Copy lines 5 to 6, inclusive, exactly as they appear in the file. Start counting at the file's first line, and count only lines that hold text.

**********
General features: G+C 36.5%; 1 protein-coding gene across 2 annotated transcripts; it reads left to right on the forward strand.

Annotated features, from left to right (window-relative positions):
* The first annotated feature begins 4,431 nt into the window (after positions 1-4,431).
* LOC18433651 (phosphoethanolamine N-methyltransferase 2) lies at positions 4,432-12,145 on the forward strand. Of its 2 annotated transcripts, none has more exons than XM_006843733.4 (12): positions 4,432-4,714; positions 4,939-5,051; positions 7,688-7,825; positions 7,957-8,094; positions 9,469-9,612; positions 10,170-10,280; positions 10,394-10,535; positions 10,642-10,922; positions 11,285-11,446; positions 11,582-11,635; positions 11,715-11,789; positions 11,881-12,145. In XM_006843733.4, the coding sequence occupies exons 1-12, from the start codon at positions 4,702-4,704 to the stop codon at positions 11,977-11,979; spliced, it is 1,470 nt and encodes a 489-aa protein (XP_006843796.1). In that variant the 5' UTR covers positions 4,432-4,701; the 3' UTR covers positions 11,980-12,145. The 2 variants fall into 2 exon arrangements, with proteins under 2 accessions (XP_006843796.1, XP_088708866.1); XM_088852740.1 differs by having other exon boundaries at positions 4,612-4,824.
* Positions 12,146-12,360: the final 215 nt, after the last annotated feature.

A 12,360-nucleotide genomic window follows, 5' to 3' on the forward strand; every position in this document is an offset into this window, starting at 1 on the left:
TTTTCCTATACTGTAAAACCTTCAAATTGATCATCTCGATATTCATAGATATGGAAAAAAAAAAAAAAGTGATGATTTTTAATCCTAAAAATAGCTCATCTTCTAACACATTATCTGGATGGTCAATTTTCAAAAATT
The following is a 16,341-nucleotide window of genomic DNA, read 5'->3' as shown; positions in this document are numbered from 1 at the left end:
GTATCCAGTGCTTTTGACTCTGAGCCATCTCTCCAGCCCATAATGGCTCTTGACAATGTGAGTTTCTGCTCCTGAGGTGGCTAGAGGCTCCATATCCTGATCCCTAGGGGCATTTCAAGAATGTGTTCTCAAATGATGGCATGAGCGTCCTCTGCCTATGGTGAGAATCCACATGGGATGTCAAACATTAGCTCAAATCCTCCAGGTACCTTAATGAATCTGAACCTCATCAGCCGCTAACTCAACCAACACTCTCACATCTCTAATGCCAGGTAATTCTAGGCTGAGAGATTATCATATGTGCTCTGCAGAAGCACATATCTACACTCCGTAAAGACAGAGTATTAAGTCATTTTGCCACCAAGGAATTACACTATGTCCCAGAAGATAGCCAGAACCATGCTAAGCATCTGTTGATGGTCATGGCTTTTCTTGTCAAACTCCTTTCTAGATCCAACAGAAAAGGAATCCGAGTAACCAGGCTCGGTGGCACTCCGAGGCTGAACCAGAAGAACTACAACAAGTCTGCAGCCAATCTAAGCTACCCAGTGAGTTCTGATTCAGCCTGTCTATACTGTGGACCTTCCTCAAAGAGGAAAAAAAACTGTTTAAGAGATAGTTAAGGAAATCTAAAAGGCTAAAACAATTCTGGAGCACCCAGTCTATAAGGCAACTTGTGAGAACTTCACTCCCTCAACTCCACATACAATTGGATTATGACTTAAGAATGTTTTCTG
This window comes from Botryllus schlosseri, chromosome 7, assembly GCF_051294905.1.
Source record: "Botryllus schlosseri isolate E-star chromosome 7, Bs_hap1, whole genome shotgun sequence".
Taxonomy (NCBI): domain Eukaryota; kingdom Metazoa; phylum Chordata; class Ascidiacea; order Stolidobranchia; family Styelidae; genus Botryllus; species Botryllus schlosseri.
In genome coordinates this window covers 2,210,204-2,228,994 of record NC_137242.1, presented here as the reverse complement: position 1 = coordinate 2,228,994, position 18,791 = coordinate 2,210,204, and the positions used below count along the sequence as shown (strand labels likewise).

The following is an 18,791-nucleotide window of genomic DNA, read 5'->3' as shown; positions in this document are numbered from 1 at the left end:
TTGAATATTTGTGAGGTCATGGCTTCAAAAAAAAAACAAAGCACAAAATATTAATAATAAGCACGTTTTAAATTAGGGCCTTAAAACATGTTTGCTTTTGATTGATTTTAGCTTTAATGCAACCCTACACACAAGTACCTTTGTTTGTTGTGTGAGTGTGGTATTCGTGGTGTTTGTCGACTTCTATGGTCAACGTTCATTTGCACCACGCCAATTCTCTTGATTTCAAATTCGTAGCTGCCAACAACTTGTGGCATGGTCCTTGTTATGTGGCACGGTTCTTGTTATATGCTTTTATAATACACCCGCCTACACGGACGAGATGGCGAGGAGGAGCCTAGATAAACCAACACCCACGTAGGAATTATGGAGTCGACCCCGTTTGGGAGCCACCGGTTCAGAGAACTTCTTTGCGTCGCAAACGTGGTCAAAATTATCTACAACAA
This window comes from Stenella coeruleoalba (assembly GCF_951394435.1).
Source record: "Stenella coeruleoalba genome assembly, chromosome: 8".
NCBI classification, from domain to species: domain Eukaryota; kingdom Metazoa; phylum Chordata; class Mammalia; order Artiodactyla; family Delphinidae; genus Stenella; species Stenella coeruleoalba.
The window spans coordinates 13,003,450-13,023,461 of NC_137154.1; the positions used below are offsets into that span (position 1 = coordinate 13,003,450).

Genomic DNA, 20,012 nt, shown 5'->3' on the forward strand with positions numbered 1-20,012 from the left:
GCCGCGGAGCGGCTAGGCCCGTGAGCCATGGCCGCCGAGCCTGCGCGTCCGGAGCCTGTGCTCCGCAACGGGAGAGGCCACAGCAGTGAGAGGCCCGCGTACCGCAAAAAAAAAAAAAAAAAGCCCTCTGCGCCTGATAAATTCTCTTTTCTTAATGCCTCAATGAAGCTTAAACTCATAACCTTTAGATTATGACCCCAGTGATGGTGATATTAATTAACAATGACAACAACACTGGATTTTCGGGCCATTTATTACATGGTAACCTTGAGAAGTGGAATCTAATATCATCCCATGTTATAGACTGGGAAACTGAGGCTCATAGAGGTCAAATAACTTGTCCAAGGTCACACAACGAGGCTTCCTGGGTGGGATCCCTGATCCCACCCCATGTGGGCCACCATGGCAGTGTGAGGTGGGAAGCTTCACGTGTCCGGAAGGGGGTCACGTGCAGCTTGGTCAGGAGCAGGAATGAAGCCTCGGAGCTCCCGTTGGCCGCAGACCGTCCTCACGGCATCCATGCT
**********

* Positions 12,146-12,360: the final 215 nt, after the last annotated feature.

A 12,360-nucleotide genomic window follows, 5' to 3' on the forward strand; every position in this document is an offset into this window, starting at 1 on the left: